GC11-solidearth-13, updated on 16 Mar 2023
Galileo Conference: Solid Earth and Geohazards in the Exascale Era
© Author(s) 2023. This work is distributed under
the Creative Commons Attribution 4.0 License.

Ash fallout long term probabilistic volcanic hazard assessment for Neapolitan volcanoes: an example of what Earth Scientists can do with HPC resources

Manuel Stocchi1, Silvia Massaro1,2, Beatriz Martínz Montesinos2, Laura Sandri2, Jacopo Selva3, Roberto Sulpizio1,2,4, Biagio Giaccio4, Massimiliano Moscatelli4, Edoardo Peronace4, Marco Nocentini4,5, Roberto Isaia6, Manuel Titos Luzón7, Pierfrancesco Dellino1, Giuseppe Naso8, and Antonio Costa2
Manuel Stocchi et al.
  • 1Università degli Studi Aldo Moro di Bari, Department of Earth and geo-environmental sciences, Italy (manuel.stocchi@uniba.it)
  • 2Istituto Nazionale di Geofisica e Vulcanologia, Sezione di Bologna, Italy
  • 3Dipartimento di Scienze della Terra, dell’Ambiente e delle Risorse, Università Federico II, Napoli, Italy
  • 4Istituto di Geologia Ambientale e Geoingegneria, Consiglio Nazionale delle Ricerche, Roma, Italy
  • 5Dipartimento Servizio Geologico d’Italia, Istituto Superiore per la Protezione e Ricerca Ambientale, Rome, Italy
  • 6Istituto Nazionale di Geofisica e Vulcanologia, Osservatorio Vesuviano, Napoli, Italy
  • 7Signal Processing and Machine Learning, University of Granada, Spain
  • 8Dipartimento di Protezione Civile, Rome, Italy

The creation of hazard maps relative to volcanic phenomena requires taking into account the intrinsic complexity and variability of eruptions. Here we present an example of how HPC can allow producing a high resolution multi-source probabilistic hazard assessment due to tephra fallout over a domain covering Southern Italy.  

The three active volcanoes in the Neapolitan area, Somma-Vesuvius, Campi Flegrei and Ischia, were considered as volcanic sources. For each one, we explored  three explosive size classes (Small, Medium and Large) for Somma Vesuvius and Campi Flegrei, and one explosive size class (Large) for Ischia. For each size class, we performed 1500 numerical simulations of ash dispersion (total of 10500) using the  Fall3D (V8.0) model over a computational domain covering  Southern Italy with a 0.03° ⨉ 0.03° (~3 km ⨉ 3 km) resolution. Within each size class, the eruptive parameters have been randomly sampled from well-suited probability distributions and with different meteorological conditions, obtained by randomly sampling a day between 1990 and 2020 and retrieving the relative data from the ECMWF ERA5 database. This allowed exploring the intra-class variability and to quantify aleatoric uncertainty. The results of these simulations have been post-processed with a statistical approach by assigning a weight to each eruption (based on its eruption magnitude) and the annual eruption rate of each size class. For the case of Campi Flegrei, the variability in the eruptive vent position has also been explored by constructing a grid of possible vent locations with different spatial probability. By merging the results obtained for each source and size class we produced a portfolio of hazard maps showing the expected mean annual frequency of overcoming selected thresholds in  ground tephra load. A disaggregation analysis has also been performed in order to understand which particular source and/or size class had the greater impact on a particular area.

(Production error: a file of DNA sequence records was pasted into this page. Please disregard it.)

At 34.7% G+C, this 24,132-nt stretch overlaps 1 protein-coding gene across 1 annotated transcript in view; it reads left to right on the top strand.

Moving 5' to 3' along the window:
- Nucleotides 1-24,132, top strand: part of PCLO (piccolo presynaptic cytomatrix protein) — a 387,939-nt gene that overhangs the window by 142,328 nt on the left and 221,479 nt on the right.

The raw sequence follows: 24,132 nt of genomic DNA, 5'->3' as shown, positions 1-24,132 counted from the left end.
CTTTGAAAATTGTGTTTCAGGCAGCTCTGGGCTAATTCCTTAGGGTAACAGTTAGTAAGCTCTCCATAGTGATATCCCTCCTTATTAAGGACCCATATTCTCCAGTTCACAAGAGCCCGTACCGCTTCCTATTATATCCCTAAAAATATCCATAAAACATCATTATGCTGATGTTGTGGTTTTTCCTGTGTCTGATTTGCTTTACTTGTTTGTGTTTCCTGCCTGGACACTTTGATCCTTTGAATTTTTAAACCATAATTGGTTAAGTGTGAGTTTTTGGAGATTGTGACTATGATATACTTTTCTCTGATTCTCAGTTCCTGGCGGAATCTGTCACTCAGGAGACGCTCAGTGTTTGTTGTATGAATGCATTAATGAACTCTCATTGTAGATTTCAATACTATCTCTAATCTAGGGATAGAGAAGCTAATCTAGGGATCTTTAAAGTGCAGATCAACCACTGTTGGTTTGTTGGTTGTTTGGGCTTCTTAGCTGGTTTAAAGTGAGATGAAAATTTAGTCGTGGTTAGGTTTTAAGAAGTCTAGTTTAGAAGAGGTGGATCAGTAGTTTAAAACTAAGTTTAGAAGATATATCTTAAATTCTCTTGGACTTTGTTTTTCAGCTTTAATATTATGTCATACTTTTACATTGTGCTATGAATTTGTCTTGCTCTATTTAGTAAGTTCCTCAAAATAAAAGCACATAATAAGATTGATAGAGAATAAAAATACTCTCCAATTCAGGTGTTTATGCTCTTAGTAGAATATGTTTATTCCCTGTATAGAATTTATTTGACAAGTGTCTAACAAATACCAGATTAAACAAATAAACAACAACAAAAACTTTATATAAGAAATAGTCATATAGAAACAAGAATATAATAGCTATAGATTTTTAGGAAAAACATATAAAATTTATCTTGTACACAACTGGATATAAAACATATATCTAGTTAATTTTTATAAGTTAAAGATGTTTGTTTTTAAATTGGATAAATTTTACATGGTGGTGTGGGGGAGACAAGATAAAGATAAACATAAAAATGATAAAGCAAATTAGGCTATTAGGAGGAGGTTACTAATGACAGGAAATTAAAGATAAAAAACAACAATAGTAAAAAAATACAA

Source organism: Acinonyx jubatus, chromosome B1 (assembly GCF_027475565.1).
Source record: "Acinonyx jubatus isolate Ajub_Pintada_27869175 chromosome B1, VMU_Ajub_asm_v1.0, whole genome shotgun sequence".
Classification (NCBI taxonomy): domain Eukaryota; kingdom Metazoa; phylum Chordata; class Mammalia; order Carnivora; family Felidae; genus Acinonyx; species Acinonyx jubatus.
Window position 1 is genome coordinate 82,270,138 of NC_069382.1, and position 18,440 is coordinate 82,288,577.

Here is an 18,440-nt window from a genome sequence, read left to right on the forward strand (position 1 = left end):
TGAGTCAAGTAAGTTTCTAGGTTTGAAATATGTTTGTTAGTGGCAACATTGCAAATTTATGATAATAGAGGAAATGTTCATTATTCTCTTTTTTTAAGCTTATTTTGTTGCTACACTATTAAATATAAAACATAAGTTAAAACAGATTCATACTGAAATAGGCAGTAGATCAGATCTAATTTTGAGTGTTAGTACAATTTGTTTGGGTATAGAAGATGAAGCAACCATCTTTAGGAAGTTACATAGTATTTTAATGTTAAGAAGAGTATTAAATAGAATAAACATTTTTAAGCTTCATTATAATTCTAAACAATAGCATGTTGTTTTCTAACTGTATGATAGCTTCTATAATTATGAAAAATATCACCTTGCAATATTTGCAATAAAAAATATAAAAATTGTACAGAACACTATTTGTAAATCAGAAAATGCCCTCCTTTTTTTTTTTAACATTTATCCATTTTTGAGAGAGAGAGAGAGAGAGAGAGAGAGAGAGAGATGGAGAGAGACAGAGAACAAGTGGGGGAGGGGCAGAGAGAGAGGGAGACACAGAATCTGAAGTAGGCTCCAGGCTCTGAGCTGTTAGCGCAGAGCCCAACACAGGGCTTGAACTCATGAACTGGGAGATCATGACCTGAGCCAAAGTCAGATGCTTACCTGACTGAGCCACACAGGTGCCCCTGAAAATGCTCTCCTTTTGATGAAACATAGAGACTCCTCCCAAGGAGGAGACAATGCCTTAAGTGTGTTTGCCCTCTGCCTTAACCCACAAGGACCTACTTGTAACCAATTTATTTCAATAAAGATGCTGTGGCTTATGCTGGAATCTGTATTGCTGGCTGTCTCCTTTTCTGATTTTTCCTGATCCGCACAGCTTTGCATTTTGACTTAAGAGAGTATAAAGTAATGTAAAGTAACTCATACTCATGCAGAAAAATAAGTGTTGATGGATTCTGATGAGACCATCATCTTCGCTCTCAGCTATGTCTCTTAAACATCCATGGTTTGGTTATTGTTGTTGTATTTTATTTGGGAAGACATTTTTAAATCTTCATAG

The completion of this work, considering both numerical simulations and the statistical elaboration of the results has required a total of more than 5000 core hours and the processing of more than 2TB of data, an effort that wouldn’t have been possible without the access to high level HPC resources.

How to cite: Stocchi, M., Massaro, S., Martínz Montesinos, B., Sandri, L., Selva, J., Sulpizio, R., Giaccio, B., Moscatelli, M., Peronace, E., Nocentini, M., Isaia, R., Titos Luzón, M., Dellino, P., Naso, G., and Costa, A.: Ash fallout long term probabilistic volcanic hazard assessment for Neapolitan volcanoes: an example of what Earth Scientists can do with HPC resources, Galileo Conference: Solid Earth and Geohazards in the Exascale Era, Barcelona, Spain, 23–26 May 2023, GC11-solidearth-13, https://doi.org/10.5194/egusphere-gc11-solidearth-13, 2023.